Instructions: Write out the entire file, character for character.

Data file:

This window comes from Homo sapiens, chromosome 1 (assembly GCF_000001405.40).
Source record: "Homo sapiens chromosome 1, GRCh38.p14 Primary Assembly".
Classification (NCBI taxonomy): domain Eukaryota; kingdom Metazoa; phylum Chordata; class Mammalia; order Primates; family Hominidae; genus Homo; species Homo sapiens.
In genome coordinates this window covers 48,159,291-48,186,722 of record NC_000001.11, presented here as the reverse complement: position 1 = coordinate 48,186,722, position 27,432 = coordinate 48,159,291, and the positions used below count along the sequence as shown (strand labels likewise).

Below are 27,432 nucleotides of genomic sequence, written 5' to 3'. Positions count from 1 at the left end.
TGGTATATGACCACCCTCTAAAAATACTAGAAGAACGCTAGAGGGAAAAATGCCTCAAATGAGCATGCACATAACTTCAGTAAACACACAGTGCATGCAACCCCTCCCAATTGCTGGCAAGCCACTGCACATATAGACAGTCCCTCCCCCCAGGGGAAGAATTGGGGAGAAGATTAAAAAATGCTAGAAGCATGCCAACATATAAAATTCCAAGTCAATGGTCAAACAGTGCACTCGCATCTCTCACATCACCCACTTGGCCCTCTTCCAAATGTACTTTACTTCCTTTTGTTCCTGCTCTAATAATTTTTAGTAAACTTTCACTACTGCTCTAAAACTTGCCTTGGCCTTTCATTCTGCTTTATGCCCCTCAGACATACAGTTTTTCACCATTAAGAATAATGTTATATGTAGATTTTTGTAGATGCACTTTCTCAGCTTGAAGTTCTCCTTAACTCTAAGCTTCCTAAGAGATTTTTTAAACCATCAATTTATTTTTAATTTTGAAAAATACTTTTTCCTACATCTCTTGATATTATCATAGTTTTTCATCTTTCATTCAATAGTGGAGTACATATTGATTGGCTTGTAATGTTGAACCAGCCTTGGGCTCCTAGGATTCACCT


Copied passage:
This window comes from Homo sapiens, chromosome 1 (assembly GCF_000001405.40).
Source record: "Homo sapiens chromosome 1, GRCh38.p14 Primary Assembly".
Classification (NCBI taxonomy): domain Eukaryota; kingdom Metazoa; phylum Chordata; class Mammalia; order Primates; family Hominidae; genus Homo; species Homo sapiens.
In genome coordinates this window covers 48,159,291-48,186,722 of record NC_000001.11, presented here as the reverse complement: position 1 = coordinate 48,186,722, position 27,432 = coordinate 48,159,291, and the positions used below count along the sequence as shown (strand labels likewise).

Below are 27,432 nucleotides of genomic sequence, written 5' to 3'. Positions count from 1 at the left end.
TGGTATATGACCACCCTCTAAAAATACTAGAAGAACGCTAGAGGGAAAAATGCCTCAAATGAGCATGCACATAACTTCAGTAAACACACAGTGCATGCAACCCCTCCCAATTGCTGGCAAGCCACTGCACATATAGACAGTCCCTCCCCCCAGGGGAAGAATTGGGGAGAAGATTAAAAAATGCTAGAAGCATGCCAACATATAAAATTCCAAGTCAATGGTCAAACAGTGCACTCGCATCTCTCACATCACCCACTTGGCCCTCTTCCAAATGTACTTTACTTCCTTTTGTTCCTGCTCTAATAATTTTTAGTAAACTTTCACTACTGCTCTAAAACTTGCCTTGGCCTTTCATTCTGCTTTATGCCCCTCAGACATACAGTTTTTCACCATTAAGAATAATGTTATATGTAGATTTTTGTAGATGCACTTTCTCAGCTTGAAGTTCTCCTTAACTCTAAGCTTCCTAAGAGATTTTTTAAACCATCAATTTATTTTTAATTTTGAAAAATACTTTTTCCTACATCTCTTGATATTATCATAGTTTTTCATCTTTCATTCAATAGTGGAGTACATATTGATTGGCTTGTAATGTTGAACCAGCCTTGGGCTCCTAGGATTCACCT